It is getting easier all the time, but it is still not as easy as it should be to add your own content to WWW.
5. Jesus Vs Pontius Pilate
Pontius Pilate served as governor of Judaea then retired to his villa in Rome. Did he even remember executing Jesus? To him it would have seemed like one of many local disputes he dealt with. Being a colonial overlord was known to be a hard gig.
Pilate got a lot of bad PR, being the baddy of the Easter story but that was later. Pilate was most probably already dead long before Christianity spread far enough for Rome to notice it.
Jesus got tortured and executed then got a billion followers and a seat at the right hand of God, but no villa.
Jesus had two friends named James, his brother and James, son of Zebedee. One was thrown off the temple and/or stoned to death, the other had his head cut off with a sword (Acts 12:1-2). James does have a cathedral built over where his head was buried but he didn’t get a villa either.
It is one thing to get millions or billion of followers, it is another thing to keep your head on your shoulders as well.
6. The silent majority
I never really felt like being a Jesus figure. Most people don’t, I talked a lot about the silent majority before.
The loudest people in tech are from the West Coast of the USA. Meanwhile, software developers and professors working within Universities can go native and be as left wing as the other professors.
However, the vast majority of developers are like the majority of most other people, just in the centre.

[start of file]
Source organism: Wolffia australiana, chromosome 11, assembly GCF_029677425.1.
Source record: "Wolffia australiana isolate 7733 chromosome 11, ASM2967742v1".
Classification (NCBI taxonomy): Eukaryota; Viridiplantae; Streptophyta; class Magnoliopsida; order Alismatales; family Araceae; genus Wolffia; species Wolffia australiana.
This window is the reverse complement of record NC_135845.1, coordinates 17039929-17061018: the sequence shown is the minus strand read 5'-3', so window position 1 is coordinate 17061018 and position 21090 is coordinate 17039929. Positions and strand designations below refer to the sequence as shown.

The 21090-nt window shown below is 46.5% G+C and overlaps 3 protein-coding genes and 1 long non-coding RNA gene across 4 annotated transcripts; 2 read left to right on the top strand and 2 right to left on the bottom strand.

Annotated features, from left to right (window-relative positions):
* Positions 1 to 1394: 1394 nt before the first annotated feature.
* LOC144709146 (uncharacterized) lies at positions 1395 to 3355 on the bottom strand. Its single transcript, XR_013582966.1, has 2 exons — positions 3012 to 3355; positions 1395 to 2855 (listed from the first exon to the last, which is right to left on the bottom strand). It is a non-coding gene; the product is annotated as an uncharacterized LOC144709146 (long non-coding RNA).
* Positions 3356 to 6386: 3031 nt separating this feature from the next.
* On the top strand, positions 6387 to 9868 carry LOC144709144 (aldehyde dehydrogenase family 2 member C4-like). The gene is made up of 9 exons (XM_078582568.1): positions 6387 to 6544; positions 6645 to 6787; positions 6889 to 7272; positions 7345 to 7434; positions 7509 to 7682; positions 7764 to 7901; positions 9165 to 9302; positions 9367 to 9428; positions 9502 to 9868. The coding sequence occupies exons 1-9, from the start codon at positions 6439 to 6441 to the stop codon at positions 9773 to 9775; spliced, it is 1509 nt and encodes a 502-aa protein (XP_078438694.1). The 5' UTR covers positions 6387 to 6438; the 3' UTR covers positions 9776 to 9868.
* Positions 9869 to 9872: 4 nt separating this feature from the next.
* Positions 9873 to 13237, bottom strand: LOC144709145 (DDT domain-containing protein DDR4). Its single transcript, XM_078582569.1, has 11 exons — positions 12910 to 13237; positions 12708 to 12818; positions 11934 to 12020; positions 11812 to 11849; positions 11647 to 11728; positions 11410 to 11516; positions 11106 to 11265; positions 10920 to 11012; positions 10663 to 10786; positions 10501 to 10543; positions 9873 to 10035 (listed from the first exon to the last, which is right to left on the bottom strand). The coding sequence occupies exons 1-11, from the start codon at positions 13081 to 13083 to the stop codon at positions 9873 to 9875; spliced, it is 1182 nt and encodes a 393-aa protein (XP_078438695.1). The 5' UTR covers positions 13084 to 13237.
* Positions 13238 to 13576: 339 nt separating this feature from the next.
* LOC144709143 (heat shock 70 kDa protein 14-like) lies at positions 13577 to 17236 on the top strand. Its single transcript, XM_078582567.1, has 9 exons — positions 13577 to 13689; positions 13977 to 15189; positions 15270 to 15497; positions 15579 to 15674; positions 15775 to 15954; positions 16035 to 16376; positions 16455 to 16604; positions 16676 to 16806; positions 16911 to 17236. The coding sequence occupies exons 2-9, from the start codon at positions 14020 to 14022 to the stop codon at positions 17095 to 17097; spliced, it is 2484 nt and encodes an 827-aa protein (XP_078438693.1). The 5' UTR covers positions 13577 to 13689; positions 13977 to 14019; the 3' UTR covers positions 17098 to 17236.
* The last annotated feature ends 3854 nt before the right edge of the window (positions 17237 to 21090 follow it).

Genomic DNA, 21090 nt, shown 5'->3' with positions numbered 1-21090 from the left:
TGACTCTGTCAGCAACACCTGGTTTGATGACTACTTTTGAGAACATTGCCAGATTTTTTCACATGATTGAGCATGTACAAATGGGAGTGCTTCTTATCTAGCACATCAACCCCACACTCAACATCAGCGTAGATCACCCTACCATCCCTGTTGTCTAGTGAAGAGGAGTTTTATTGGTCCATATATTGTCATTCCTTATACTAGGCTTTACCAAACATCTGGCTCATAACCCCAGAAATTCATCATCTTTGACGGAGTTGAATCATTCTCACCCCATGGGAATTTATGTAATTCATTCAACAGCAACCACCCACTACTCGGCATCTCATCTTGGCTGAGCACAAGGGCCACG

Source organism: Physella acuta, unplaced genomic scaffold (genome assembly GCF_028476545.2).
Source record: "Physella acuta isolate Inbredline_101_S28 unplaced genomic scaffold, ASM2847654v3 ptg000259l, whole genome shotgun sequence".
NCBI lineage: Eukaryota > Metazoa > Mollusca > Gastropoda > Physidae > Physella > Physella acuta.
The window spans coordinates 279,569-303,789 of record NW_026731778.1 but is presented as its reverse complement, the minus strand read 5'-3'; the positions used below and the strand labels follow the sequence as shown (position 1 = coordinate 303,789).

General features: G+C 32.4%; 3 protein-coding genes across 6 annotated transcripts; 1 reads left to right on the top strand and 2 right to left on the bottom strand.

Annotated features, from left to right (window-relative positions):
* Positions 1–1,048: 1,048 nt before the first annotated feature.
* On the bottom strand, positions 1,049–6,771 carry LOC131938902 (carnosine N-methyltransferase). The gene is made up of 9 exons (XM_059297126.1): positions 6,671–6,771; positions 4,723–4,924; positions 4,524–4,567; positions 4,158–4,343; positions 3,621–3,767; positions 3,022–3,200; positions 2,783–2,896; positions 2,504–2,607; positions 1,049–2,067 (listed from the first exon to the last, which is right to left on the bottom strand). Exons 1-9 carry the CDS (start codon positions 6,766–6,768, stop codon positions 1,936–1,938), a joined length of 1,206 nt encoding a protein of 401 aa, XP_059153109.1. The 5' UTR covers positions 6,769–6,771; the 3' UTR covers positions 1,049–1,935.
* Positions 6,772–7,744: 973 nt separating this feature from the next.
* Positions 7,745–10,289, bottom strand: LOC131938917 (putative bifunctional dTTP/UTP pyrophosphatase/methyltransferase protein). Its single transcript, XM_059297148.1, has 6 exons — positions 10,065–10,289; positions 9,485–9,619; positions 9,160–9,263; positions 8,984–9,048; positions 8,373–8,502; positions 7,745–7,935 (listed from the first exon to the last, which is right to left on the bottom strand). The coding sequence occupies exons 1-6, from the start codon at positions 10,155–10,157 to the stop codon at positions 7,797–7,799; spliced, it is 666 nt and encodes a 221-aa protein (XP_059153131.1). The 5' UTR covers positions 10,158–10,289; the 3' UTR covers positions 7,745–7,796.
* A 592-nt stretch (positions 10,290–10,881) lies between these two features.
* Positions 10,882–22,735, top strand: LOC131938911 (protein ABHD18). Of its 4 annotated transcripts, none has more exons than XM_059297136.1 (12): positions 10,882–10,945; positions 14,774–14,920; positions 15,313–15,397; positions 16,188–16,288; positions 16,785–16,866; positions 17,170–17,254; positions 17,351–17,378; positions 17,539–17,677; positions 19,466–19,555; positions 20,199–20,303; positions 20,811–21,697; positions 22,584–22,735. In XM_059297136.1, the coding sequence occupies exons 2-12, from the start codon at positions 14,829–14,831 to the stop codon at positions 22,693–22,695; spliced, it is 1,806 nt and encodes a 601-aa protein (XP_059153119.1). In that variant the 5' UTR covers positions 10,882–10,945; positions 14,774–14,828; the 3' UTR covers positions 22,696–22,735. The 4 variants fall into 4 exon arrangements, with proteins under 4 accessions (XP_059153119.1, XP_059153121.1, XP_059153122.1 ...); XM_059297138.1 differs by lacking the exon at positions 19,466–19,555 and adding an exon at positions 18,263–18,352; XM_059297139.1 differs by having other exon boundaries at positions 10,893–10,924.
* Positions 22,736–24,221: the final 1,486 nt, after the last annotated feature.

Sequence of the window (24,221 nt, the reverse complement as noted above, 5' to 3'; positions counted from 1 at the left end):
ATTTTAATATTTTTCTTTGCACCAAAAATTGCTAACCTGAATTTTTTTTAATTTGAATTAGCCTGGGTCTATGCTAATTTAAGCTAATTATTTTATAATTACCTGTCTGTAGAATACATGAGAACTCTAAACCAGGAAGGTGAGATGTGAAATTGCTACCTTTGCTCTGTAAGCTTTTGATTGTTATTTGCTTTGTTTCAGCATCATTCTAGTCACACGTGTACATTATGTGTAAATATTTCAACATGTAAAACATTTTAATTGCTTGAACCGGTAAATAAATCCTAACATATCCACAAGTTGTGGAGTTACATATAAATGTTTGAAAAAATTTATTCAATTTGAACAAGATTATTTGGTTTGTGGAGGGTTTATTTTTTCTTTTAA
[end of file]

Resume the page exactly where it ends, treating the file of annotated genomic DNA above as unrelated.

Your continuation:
The crazy far-left minority are just disproportionately loud. When they bring their politics into a space or event not to do with politics, people mostly just politely humour them and nod along while looking at their watches or checking their phones.
No one breaks their bubble, people are keen not to prolong it any further. They have organised childcare or transport and want to just get on with fly-fishing or software development or whatever got them to the event.
Those far-lefties without self awareness may take this to mean everyone agrees, however this is a mistake, they are unprepared for events like Brexit or Trump when the majority show they don’t really care that much about their sacred cows.
Once all the centrist and the conservative speakers have been purged from Facebook, the silent majority will just silently fade out as their timeline gets boring and other things get invented that are more interesting than pictures of cats.
VR, IoT, the Mesh’s first killer app, whatever. There is always something new.
7. Technology is progress
A lot of the crazy left today is anti-technological. It is mathematics that will save the world not socialism or “Intersectionality”.
The famous book by Kernighan and Ritchie (K&R) has done more to progress humanity than Marx’s Communist Manifesto.
As I expressed in parts 14 and 15 of my previous essay: politics, as expressed in parliament, is really not that important. It is just dealing with the effects of technological change.
The character of Viktor Komarovsky in the famous Boris Pasternak novel Doctor Zhivago is a businessman or fixer who works with and benefits from the aristocracy. When Communism takes over, he carries on in the same role just with new clients.
Over the Twentieth Century, politics and culture have lurched back and forth from free market capitalism to socialism to this current corporatism and now we may be going back to capitalism.
However, software has just pressed on. From Turing through to K&R to Linus Torvalds and so on, we are in a line. Moore’s law, the compiler, the web, robotics, AI, the singularity. No one can stop us.